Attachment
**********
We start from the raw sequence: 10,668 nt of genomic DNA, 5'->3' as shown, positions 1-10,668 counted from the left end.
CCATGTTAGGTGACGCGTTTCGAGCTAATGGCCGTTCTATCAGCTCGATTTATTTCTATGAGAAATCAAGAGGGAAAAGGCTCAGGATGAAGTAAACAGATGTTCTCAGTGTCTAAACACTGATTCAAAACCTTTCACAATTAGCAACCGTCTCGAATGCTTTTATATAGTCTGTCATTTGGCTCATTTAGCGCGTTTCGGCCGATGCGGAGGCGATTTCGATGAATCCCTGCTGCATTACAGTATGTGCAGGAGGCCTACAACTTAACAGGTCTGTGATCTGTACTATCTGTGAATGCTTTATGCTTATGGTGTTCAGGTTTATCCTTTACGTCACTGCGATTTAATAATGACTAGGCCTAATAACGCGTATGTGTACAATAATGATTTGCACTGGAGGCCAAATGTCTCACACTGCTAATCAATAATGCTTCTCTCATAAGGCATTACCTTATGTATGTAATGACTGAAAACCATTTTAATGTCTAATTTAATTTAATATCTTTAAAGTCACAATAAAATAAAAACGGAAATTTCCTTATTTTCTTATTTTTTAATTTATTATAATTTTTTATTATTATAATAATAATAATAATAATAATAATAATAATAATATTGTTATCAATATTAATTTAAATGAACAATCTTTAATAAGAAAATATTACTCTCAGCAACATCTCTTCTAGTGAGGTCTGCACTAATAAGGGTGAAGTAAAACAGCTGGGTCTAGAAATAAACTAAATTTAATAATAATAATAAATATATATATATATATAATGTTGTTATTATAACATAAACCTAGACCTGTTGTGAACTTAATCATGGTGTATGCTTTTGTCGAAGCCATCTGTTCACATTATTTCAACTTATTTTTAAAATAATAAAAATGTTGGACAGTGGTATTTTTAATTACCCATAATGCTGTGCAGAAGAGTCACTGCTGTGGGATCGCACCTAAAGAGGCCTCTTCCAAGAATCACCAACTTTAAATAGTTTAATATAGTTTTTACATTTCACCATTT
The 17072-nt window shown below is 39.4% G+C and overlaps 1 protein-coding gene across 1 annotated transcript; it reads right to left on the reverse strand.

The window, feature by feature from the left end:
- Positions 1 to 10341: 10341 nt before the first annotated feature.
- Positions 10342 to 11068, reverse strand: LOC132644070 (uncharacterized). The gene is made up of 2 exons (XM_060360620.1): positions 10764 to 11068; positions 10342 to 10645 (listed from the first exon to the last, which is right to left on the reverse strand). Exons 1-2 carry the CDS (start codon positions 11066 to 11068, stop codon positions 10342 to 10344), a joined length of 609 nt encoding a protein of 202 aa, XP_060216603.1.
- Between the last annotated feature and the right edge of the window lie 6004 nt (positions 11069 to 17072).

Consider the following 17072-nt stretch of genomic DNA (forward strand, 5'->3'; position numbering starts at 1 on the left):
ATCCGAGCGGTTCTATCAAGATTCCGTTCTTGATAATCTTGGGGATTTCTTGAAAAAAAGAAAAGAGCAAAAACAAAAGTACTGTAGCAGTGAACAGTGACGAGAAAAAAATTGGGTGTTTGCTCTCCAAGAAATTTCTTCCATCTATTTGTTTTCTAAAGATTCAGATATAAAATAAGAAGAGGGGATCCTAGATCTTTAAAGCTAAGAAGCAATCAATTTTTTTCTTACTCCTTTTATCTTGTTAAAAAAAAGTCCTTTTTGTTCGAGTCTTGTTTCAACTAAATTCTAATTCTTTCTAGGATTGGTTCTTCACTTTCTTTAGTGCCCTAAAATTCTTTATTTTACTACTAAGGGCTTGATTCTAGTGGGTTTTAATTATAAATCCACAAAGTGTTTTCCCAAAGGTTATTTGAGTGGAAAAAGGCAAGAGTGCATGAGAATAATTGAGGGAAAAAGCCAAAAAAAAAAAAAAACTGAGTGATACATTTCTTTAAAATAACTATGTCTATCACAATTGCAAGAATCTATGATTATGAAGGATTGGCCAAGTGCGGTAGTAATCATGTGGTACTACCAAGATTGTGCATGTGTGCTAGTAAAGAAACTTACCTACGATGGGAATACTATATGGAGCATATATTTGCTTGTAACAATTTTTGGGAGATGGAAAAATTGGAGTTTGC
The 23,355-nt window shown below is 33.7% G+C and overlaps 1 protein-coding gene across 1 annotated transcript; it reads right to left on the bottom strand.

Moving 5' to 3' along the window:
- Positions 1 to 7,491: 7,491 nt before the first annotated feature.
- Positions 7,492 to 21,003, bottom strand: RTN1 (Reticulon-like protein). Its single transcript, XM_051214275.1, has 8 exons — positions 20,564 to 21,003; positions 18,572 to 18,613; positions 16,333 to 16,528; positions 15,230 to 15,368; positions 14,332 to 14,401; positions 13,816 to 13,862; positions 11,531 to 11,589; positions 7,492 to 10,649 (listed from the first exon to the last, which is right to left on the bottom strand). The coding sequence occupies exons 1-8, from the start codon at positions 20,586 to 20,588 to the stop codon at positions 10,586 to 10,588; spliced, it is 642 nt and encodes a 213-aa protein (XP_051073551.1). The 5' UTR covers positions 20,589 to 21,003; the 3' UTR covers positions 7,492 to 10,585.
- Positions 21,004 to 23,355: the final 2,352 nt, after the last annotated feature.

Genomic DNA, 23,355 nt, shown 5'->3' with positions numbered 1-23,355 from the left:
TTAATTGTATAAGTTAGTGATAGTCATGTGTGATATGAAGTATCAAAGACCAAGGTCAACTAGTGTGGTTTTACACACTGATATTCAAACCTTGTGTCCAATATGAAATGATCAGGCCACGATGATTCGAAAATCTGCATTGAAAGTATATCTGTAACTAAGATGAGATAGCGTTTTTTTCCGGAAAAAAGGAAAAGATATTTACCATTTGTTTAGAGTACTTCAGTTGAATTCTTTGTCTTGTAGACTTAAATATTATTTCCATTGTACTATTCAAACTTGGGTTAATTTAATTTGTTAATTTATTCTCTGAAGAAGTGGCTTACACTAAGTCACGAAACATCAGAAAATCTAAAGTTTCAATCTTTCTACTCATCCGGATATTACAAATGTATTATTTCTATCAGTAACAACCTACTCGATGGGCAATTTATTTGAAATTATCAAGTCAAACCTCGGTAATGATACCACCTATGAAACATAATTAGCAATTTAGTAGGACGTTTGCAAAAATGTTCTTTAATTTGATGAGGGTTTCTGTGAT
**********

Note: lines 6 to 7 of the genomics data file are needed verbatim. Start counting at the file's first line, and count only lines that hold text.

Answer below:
- Positions 10342 to 11068, reverse strand: LOC132644070 (uncharacterized). The gene is made up of 2 exons (XM_060360620.1): positions 10764 to 11068; positions 10342 to 10645 (listed from the first exon to the last, which is right to left on the reverse strand). Exons 1-2 carry the CDS (start codon positions 11066 to 11068, stop codon positions 10342 to 10344), a joined length of 609 nt encoding a protein of 202 aa, XP_060216603.1.
- Between the last annotated feature and the right edge of the window lie 6004 nt (positions 11069 to 17072).